(42) |

Now, just as in eq. 3, we can see that if

Now remember that we've gone to the eigenvector basis (which we'll also denote with tildes to distinguish it from the original basis), so we know that

= | (44) | ||

= | (45) |

Thus we can further simplify the diagonal elements as

= | (46) | ||

= | |||

= | E_{1} |

for normalized basis functions. Likewise of course . Hence, we can expand our matrix equation 43 as

= | (47) | ||

= | (48) |

which is the same thing we got before when we assumed the given functions were orthonormal. The only difference is that here we emphasized the diagonalization of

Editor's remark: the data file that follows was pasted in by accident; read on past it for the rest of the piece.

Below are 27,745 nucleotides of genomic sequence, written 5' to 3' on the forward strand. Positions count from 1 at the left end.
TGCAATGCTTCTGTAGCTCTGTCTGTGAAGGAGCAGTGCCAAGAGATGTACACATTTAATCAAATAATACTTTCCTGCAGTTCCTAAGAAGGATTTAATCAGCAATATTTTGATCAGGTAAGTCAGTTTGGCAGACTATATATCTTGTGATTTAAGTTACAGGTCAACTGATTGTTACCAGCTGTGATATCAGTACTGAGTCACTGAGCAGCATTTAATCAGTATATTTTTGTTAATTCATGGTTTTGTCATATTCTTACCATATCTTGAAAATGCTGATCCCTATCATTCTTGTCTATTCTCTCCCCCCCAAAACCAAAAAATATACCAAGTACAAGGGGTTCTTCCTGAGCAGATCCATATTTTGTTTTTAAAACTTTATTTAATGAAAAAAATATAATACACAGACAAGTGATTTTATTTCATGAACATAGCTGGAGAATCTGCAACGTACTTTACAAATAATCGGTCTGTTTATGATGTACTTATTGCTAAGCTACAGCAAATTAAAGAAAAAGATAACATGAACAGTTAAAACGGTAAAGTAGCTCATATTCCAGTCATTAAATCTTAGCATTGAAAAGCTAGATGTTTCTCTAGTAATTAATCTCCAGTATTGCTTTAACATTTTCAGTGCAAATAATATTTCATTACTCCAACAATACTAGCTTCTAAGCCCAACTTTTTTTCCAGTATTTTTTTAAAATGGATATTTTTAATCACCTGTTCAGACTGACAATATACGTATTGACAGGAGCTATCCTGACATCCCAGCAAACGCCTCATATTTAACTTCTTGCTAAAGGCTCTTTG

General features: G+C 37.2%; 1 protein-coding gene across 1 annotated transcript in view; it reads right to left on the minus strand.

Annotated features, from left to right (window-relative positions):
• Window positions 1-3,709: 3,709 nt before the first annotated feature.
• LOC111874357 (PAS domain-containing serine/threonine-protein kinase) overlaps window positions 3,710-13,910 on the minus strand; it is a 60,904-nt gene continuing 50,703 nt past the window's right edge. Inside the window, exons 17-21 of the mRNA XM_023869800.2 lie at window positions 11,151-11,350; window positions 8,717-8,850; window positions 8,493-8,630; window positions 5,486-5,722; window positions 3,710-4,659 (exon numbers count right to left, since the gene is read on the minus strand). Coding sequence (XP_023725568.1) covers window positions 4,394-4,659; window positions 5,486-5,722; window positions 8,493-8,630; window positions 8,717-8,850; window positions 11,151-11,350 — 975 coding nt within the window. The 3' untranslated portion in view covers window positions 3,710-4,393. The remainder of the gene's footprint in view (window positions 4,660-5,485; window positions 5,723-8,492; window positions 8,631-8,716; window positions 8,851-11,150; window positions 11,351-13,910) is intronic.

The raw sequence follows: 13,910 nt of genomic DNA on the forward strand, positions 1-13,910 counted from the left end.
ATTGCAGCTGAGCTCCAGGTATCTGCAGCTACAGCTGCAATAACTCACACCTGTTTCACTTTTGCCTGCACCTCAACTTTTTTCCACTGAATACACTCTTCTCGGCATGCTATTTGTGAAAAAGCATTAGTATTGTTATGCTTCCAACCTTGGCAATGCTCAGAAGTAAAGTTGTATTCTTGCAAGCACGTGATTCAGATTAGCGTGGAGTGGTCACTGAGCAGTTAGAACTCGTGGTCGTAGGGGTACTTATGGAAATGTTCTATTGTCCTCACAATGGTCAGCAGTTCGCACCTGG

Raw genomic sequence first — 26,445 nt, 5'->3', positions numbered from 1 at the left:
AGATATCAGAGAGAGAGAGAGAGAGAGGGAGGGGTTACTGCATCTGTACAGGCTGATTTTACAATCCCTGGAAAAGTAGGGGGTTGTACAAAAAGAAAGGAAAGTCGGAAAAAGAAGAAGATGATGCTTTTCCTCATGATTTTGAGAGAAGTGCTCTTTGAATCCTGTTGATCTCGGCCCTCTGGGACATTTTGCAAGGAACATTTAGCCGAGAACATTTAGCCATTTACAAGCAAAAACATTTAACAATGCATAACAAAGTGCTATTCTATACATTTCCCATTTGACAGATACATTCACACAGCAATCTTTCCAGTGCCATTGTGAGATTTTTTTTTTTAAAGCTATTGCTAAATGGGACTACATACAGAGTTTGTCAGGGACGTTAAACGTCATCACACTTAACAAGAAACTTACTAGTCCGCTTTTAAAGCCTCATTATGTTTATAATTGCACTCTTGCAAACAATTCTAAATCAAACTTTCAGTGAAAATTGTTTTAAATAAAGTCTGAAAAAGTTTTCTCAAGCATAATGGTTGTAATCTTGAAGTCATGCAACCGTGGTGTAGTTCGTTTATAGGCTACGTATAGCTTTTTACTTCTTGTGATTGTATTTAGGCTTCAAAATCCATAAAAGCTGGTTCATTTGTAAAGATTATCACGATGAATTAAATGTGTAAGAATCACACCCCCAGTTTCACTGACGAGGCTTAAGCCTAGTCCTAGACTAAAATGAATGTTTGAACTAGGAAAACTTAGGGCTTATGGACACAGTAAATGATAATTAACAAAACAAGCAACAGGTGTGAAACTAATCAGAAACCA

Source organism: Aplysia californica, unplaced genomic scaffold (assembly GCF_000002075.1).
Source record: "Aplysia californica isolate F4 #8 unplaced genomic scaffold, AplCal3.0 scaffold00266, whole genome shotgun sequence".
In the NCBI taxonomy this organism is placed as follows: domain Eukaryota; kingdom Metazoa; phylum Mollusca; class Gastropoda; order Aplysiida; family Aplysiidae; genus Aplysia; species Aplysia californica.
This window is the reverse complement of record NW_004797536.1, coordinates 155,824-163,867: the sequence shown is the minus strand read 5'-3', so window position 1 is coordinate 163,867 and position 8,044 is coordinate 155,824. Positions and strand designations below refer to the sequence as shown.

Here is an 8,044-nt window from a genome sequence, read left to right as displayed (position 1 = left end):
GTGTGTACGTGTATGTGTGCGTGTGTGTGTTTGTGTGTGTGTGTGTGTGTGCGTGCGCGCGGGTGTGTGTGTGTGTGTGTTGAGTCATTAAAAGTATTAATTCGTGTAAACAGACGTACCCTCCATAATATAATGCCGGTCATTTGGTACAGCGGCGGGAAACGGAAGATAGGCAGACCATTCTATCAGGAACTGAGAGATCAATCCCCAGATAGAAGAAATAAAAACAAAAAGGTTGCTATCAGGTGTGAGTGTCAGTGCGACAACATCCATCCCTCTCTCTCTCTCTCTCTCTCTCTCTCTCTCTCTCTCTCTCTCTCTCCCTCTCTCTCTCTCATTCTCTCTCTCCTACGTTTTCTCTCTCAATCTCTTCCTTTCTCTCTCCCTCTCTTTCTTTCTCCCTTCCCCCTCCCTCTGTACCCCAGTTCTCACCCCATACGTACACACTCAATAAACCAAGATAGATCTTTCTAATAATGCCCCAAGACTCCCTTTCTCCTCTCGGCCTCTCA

= | (49) | ||

= | (50) |

which we could write back in matrix notation (still in the eigenvector or tilde basis) as

= | (51) |

We can identify the matrix as the propagator,

in the eigenvector basis.

In the vector/matrix representation, we can go from our original to our
tilde coefficients and back as

= | (53) | ||

= | (54) |

where is the matrix made by making each column an eigenvector of in the original basis. We could transform our propagator from the eigenvector basis to the original basis by

(55) |